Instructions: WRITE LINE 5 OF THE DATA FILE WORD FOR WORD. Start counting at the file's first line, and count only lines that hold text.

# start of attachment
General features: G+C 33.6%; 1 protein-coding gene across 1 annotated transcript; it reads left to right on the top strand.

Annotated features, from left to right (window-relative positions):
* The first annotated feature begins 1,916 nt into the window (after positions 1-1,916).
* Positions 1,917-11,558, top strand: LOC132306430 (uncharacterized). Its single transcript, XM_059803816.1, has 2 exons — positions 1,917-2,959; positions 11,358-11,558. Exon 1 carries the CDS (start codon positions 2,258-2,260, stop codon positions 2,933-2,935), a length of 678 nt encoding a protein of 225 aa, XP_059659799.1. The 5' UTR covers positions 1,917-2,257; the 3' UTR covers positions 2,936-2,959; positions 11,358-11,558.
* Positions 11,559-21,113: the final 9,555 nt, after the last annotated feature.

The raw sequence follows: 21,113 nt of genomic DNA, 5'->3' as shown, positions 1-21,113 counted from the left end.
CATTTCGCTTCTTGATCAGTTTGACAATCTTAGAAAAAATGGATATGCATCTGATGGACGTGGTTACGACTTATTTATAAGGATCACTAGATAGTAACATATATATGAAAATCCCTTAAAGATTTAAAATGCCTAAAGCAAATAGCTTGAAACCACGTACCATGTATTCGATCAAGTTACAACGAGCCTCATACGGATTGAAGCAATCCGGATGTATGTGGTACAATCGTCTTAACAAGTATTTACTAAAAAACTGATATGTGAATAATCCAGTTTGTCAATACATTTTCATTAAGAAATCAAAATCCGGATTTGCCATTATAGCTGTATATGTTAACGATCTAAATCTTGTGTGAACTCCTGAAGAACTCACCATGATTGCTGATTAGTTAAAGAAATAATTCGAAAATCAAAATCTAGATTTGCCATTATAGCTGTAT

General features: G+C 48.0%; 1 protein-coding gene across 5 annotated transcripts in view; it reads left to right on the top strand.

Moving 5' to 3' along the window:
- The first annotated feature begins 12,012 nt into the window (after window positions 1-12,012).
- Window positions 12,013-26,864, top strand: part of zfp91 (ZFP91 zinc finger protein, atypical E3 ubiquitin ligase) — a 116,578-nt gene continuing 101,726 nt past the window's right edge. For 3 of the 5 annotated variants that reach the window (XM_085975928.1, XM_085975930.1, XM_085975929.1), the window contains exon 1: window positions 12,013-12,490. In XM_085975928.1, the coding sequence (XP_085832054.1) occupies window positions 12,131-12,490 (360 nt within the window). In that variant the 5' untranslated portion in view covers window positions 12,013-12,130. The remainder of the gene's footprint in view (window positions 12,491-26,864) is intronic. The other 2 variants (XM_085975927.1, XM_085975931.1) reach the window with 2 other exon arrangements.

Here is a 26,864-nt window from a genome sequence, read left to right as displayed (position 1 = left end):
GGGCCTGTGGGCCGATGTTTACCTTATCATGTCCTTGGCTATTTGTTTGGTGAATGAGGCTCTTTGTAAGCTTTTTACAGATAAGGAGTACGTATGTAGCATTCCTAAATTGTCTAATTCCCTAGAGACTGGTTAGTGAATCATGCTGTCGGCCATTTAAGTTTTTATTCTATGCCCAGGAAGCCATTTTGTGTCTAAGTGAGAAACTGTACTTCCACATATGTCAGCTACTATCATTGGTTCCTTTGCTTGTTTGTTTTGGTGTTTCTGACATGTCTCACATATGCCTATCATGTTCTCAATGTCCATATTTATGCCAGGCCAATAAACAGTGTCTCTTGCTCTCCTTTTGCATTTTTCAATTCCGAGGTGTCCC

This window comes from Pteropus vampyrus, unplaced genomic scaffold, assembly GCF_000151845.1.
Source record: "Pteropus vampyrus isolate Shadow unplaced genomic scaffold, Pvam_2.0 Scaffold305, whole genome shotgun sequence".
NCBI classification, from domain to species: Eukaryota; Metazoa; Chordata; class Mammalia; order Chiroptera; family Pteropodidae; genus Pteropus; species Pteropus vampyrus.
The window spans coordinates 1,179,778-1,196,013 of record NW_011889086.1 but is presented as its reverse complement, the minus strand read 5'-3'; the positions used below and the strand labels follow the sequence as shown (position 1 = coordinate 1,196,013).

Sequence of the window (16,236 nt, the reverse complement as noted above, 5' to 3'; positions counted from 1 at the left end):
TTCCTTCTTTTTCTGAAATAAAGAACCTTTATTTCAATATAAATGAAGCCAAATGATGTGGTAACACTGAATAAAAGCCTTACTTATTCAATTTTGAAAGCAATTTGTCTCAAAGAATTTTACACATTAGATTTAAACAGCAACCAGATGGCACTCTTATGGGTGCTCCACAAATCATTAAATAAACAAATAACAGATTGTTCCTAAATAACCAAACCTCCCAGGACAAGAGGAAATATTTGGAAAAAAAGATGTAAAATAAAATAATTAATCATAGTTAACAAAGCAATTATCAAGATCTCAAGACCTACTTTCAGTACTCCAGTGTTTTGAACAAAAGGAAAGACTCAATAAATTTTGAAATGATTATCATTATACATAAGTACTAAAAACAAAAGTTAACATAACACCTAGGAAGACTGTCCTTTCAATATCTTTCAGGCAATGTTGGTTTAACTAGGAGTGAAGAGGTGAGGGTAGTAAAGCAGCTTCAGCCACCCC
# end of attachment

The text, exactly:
* Positions 11,559-21,113: the final 9,555 nt, after the last annotated feature.